He left the room and found the police waiting for him. He tossed them the bag. “This is what you're looking for.”
The man unzipped it, then glanced back at him skeptically. “Yeah, it is. Where's your mom?”
Ben inhaled a breath. “She—she's upstairs. But it's not her you want.” So what if he was a liar? It was better than sending her to jail. “It's me.”
The policemen stared at him, unconvinced.
“I'm telling you the truth. She had nothing to do with it. She might have taken some drugs, but the cocaine in that bag is mine. I'm the man you've been looking for.”
“Why are you telling us this?” The policeman's eyebrows made a V. “You're trying to say that this Amy woman had nothing to do with it? With this bag?” He lifted it up just slightly.
“I had her bring it to me. She didn't know what was in it. She's taken some drugs, but she'd never do anything like this.” Ben held out his wrist. “That's why I fought you, but I can't let you arrest her for what I've done.”
The cold metal cuffed around his wrist. The policeman stared at him, still in wonderment, half believing. “Guess there's no more evidence than a confession.” He paused. “But why'd you spill it? You could have gotten away with looking innocent.”
Ben breathed a laugh—a bitter, sickening laugh. Why? That was a funny question with but one answer. “Because she's my mama, that's all.”
“Right.” The police led him out the door, into the car—and then he was on the road, body being jostled with each bump in the road. He stared out the windows, at the trees zipping by him, the houses, the people.
Thirty years. Pain thumped through his chest, but it was pain that he was forced to bear. Maybe he'd lied to those policemen, but in the end it didn't matter. He was paying for his own crime—not hers. No matter what the police said or thought, no matter what the records showed, he was paying for a nine-year-old's bloody folly.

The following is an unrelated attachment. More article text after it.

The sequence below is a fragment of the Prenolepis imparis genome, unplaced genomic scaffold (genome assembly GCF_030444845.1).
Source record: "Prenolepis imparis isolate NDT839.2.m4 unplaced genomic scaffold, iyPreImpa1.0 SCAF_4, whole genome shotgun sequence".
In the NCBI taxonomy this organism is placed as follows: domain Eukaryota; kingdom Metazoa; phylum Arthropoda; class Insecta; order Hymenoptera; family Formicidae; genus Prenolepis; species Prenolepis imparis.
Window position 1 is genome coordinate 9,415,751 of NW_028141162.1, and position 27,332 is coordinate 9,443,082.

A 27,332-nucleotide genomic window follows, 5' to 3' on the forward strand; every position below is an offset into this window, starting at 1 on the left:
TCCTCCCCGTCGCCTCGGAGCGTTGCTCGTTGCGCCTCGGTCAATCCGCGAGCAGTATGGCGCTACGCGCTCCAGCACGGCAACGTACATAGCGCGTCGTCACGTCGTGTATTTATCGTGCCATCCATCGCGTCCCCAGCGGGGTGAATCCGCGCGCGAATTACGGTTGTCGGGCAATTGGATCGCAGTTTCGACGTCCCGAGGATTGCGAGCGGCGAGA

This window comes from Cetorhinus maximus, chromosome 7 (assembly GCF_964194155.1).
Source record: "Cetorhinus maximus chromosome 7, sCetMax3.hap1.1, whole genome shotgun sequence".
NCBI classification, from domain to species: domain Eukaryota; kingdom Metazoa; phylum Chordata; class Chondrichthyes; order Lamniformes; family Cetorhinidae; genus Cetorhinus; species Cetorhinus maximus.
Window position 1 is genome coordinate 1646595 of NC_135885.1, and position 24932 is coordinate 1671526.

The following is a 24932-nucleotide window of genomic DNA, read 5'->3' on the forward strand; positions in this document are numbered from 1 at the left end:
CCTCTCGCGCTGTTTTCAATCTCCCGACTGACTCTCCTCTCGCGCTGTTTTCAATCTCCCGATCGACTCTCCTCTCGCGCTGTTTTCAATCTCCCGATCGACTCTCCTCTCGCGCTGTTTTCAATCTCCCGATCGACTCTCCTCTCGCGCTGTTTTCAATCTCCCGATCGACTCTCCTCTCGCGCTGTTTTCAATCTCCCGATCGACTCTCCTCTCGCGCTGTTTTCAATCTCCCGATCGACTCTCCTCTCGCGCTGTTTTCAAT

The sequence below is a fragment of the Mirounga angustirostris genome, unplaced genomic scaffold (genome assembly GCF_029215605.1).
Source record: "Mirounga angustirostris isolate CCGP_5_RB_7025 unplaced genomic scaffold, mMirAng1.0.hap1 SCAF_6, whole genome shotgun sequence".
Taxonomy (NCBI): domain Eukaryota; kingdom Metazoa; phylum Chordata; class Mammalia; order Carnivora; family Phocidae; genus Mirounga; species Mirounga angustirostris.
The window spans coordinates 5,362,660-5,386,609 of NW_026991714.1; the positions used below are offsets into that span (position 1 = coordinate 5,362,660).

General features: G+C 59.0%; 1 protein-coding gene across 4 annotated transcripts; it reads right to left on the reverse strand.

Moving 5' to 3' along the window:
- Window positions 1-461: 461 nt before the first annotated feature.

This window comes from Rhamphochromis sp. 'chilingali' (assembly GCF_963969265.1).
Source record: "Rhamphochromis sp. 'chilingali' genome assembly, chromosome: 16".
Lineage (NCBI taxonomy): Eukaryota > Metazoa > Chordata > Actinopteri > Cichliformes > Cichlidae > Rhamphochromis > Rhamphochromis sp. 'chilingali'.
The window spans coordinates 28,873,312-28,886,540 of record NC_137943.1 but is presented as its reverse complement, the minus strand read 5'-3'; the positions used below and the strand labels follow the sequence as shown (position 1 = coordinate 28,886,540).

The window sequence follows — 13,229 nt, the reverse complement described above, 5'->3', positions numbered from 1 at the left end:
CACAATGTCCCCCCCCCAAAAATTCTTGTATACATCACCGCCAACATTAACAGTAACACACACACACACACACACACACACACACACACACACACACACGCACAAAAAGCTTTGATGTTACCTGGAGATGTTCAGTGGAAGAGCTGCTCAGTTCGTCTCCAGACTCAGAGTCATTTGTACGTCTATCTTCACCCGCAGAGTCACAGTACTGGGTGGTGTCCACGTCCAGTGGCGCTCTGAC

Ben squeezed his hands in his lap, the police car taking him closer to a thirty year punishment for a bag of dope that wasn't even his. He swallowed down the irony of it and remembered one thing:
He wasn't doing it for Mama.
He was doing it for himself.


THE END


message 11: by Hannah (new)

Hannah Linder (hannahlinder) | 113 comments Mod
Bethany wrote: "I've written two short stories about my private detective, Julia Warrick. If anyone wants to read them I can send them a PDF copy :)
The tiles are
"Into the Valley of Death" and
"The Girl with Sev..."


Catching titles, for sure. :)


message 12: by Jesseca (new)

Jesseca Wheaton | 83 comments Freedom's Price
In two parts, because it's too long for one. :)

The sounds of the approaching music turned Abbi’s head. “Oh, look!” she squealed, bouncing on her toes as she strained to see the parade that was still several blocks away.
Josh grinned, his blue eyes twinkling. “Settle down, Abbi. They’ll be here soon enough. Be patient and relax. That's what the 4th is for.” As if to prove his point, he settled back in his chair, crossed his arms over his chest, and closed his eyes.
Abbi frowned. She was already scorching hot in just jeans and a t-shirt. How on earth he could relax in his uniform was beyond her. Of course, maybe he was hot and not showing it. There was one way to cool him off. . .